Well, isn’t this precious?
When Zions Bank announced last month that it expected to take a big loss because of the Volcker Rule, it set off alarms all over Washington. Regulators scrambled to say they were considering changing the rule, but that was evidently not enough for some legislators.
Representative Jeb Hensarling, a Republican of Texas and chairman of the House Financial Services Committee, is expected to propose a bill that could open up a huge loophole in the rule. The proposed change could allow banks to create and own securities with many types of investments that are barred under the Volcker Rule, which is intended to prohibit speculative trading by banks while letting them both make markets for customers and hedge other investments.
Zions, based in Salt Lake City, said that it expected to post the loss because it owned a large number of collateralized debt obligations that contained trust-preferred securities, known as TruPS, issued by other banks. The bank said it would have to post the loss, which it estimated at $387 million after taxes, because it would no longer be able use an accounting rule that allowed it to keep losses on those securities off its earnings statement, although they were disclosed in footnotes.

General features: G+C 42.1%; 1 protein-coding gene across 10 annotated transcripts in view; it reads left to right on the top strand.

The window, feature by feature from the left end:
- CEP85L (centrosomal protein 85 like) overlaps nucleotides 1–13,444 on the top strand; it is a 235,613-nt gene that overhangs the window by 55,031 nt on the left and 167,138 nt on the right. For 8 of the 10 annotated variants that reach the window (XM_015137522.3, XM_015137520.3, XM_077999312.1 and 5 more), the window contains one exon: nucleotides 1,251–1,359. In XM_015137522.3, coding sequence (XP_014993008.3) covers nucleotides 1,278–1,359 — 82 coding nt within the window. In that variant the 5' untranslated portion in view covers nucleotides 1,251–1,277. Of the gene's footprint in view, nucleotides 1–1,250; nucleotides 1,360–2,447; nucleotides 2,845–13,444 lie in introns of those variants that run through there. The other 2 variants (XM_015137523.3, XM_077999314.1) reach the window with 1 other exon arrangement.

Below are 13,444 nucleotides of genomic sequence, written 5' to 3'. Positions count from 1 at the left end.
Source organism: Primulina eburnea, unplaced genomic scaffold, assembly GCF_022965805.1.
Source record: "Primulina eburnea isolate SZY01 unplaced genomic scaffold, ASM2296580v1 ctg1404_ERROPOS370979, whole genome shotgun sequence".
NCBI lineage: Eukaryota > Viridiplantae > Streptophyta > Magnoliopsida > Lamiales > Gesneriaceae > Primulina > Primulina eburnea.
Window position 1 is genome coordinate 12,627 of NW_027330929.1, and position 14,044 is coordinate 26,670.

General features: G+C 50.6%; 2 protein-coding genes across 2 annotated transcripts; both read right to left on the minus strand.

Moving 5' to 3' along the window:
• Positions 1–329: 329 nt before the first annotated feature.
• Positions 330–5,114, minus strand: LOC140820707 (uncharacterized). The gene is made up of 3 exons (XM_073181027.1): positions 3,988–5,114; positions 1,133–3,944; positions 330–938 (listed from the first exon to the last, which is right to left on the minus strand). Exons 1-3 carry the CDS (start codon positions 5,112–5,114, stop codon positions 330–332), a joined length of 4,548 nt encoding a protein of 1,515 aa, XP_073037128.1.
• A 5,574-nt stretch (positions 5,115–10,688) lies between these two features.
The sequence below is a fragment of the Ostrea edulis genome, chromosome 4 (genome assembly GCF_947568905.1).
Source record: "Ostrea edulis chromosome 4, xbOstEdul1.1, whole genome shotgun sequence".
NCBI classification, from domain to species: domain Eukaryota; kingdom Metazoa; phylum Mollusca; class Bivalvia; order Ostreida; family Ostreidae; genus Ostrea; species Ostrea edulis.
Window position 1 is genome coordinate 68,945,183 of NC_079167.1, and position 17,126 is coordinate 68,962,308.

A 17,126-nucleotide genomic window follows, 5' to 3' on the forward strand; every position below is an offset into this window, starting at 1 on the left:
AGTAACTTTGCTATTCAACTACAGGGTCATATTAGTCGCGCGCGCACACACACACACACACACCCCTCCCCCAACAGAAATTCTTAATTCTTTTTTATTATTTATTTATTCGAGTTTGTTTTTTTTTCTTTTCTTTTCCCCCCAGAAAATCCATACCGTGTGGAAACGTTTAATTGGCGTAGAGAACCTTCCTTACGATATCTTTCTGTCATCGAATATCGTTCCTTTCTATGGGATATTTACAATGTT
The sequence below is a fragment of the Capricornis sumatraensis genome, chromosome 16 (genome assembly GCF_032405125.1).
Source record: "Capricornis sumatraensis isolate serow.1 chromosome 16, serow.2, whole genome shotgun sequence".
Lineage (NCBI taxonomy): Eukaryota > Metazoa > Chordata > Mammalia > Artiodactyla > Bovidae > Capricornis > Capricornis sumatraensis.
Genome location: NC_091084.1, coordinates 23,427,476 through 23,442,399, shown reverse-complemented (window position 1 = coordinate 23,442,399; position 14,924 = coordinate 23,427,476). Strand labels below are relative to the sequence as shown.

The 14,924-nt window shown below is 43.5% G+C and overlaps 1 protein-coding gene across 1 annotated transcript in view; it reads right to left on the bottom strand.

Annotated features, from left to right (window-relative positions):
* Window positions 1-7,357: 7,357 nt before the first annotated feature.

That accounting treatment depended on the bank being able to say it expected to retain the securities until they matured, something it would not be able to do if the Volcker Rule would require the sale of the securities, even if the sales could be delayed for several years.
Let’s remind ourselves what legislators like Barney Frank and Christopher Dodd intended the Volcker Rule to do: use accounting rules that allow banks to keep losses those securities off earnings statements (Robert Kaiser’s Act of Congress is an exemplary account of the hearings and final passage). Thanks to these accounting tricks and the collusion of Democratic Leadership Council types, we got the meltdown of 2007-2998, during which in part subprime mortgages served as collateral for these collaterized debt obligations, then certified as AAA by credit agencies and repackaged as more debt. It’s as if the last seven years haven’t happened.